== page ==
The Rev. Dr. Martin Luther King Jr. made a call for justice that can be heard across generations.
Gainesville pastor the Rev. Stephen Samuel said King’s message still resonates today, and those who hear it should not sit back and do nothing.
Samuel was the keynote speaker at the Martin Luther King Jr. Day commemoration event Monday at Fair Street International Baccalaureate World School. Samuel said the holiday is a day of remembrance, repentance and responsibility.
“There are certain voices that God sends to us at certain moments that cannot be silenced by violence,” Samuel said. “There are certain voices that have withstood the test of time, because these voices speak the truth of God. I will declare that Dr. Martin Luther King Jr. is one of those voices.”
Beverly Hamin from Gainesville City Schools spoke at the remembrance event, and said it is important to remember the holiday commemorating King’s legacy “is a day on, not a day off.”
Samuel said all Americans today follow in the footsteps of the work done by King nearly 50 years ago.
“We are privileged as a people and as a community to walk on a path that has been paved by others,” Samuel said.
While it is important to remember King and his legacy, Samuel said, it is also important for people to repent from the mistakes of the past. He said the call for justice both 50 years ago and today is right not only because King demanded it, but because it is from God.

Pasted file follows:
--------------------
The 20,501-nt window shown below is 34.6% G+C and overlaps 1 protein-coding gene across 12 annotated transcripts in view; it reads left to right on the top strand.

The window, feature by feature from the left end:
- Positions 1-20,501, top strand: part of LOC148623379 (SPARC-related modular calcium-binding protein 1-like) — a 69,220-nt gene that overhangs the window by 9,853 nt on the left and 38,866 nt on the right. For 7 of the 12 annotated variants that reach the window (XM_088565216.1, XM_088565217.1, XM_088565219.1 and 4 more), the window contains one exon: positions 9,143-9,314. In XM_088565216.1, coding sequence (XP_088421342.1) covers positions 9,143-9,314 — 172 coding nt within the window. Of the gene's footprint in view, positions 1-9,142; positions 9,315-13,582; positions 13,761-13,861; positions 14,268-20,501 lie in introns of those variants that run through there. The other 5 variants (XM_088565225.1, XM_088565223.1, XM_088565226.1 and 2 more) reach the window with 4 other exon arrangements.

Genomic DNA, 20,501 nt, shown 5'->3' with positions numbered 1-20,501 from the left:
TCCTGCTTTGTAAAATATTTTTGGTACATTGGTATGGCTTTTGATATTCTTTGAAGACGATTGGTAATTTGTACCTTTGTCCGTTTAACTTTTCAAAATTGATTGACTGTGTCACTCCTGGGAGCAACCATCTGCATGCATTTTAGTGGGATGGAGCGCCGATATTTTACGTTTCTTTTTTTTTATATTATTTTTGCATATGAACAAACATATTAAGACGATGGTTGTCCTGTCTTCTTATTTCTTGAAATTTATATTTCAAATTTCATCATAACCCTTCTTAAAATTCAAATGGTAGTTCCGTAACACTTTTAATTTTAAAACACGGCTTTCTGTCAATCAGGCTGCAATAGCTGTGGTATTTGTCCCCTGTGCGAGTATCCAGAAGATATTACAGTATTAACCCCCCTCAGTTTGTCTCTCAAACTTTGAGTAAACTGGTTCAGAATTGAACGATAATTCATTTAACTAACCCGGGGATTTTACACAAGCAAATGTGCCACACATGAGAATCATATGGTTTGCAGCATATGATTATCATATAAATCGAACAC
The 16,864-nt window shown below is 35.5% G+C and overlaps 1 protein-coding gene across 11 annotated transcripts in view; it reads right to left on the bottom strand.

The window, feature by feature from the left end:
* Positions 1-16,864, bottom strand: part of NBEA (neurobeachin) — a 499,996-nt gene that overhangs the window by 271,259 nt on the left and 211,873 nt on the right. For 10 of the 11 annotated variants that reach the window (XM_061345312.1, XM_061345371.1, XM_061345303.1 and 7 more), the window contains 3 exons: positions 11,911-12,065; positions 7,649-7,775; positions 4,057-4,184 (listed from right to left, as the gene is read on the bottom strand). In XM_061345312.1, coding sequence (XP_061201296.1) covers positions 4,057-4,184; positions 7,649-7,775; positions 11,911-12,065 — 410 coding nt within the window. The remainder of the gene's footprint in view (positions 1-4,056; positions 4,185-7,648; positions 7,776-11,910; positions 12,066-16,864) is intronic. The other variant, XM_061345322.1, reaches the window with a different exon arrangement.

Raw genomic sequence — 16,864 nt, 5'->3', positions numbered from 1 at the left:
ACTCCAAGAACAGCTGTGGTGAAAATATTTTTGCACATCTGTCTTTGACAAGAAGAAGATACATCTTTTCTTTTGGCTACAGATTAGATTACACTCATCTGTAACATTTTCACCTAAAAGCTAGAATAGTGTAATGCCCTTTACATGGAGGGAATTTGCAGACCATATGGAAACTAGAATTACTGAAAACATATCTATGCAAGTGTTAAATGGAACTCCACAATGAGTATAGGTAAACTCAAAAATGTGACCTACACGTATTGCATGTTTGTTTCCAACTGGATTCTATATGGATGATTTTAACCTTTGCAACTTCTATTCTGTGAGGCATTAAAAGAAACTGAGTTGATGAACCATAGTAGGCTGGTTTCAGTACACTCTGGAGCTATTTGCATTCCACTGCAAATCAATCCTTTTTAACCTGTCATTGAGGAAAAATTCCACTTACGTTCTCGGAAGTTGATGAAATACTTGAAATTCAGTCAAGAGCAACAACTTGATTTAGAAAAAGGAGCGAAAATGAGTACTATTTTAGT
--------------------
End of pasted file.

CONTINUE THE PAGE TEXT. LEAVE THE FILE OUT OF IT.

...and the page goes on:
“The call for justice is not just the call from some victimized, suffering people,” Samuel said. “The call for justice is the call of God himself.”
Justice, Samuel said, is universal. It belongs not to one race or one population.
“We want a call for fair treatment, fair wages, voting rights, equal treatment under the law and from law enforcement officers,” he said. “And we don’t call for that because King said it was right; we call for it to be right because God himself says it is right.”
Samuel said he wanted to ask members of the audience one question: Do they still hear King’s voice?
“You cannot hear his voice and sit and do nothing,” he said.
Samuel charged the large audience gathered in Fair Street School’s gym to view the holiday as a reminder to take responsibility for one’s own actions and stop holding other people responsible for their mistakes.
He charged parents today to hold their children to a higher standard and to hold themselves accountable for more.
“I think the generation before us understood that laws might not always work in your favor,” he said. “People might not always treat you the way you think you ought to be treated. But you can’t control the things they do. You can control what you do.”